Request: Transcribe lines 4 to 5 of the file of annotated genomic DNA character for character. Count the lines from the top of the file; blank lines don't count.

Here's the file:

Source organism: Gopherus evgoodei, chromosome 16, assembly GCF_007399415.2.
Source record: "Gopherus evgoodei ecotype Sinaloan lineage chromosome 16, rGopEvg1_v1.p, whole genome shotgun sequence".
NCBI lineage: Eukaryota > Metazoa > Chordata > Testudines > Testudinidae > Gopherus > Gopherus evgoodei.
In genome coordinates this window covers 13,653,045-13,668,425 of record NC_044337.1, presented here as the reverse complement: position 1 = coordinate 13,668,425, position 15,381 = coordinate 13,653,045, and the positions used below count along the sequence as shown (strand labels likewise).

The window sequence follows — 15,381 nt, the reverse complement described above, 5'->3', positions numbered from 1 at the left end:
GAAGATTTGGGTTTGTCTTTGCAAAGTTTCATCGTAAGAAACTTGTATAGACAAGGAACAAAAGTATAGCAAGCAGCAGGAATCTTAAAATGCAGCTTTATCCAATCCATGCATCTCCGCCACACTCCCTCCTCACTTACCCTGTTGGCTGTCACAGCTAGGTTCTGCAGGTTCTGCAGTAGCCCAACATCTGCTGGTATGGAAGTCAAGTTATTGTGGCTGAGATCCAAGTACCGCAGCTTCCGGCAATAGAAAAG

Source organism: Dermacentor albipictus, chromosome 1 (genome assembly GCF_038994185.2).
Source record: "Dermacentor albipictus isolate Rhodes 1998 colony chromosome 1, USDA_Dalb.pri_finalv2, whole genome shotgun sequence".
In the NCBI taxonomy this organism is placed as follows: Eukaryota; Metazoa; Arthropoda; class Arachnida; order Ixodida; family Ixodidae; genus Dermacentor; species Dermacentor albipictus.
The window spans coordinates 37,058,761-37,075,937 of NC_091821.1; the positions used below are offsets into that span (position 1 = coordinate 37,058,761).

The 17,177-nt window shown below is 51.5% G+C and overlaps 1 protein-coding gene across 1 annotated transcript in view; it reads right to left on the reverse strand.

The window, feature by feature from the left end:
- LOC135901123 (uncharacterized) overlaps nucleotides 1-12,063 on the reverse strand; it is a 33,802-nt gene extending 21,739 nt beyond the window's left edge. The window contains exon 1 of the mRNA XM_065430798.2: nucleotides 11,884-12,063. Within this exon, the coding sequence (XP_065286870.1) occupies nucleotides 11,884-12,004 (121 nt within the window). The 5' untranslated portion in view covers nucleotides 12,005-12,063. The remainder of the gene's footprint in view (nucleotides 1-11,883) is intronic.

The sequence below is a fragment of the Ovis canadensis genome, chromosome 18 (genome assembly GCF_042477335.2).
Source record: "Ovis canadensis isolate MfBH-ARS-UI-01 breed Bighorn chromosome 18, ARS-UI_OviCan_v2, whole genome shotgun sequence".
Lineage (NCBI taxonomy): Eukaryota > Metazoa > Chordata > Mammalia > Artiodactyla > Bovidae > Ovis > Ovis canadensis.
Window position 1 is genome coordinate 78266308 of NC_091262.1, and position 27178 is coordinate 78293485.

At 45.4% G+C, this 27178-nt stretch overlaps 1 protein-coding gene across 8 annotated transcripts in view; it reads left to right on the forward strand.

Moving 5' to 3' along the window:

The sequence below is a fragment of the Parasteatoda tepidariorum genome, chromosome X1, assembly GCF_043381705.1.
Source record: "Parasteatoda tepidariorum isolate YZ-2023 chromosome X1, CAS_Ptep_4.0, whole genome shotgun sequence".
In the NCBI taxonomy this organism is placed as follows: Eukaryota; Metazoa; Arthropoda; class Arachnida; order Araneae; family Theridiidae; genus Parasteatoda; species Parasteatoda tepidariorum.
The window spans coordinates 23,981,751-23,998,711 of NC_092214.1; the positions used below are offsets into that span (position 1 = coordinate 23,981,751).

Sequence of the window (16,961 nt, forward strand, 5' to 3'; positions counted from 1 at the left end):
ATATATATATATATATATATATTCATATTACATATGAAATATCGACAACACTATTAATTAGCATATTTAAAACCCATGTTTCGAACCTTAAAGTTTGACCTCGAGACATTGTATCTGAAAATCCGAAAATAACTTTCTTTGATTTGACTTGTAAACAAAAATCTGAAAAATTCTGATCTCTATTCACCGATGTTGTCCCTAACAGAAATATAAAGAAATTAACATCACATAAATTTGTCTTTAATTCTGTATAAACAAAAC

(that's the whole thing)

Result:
In genome coordinates this window covers 13,653,045-13,668,425 of record NC_044337.1, presented here as the reverse complement: position 1 = coordinate 13,668,425, position 15,381 = coordinate 13,653,045, and the positions used below count along the sequence as shown (strand labels likewise).

The window sequence follows — 15,381 nt, the reverse complement described above, 5'->3', positions numbered from 1 at the left end: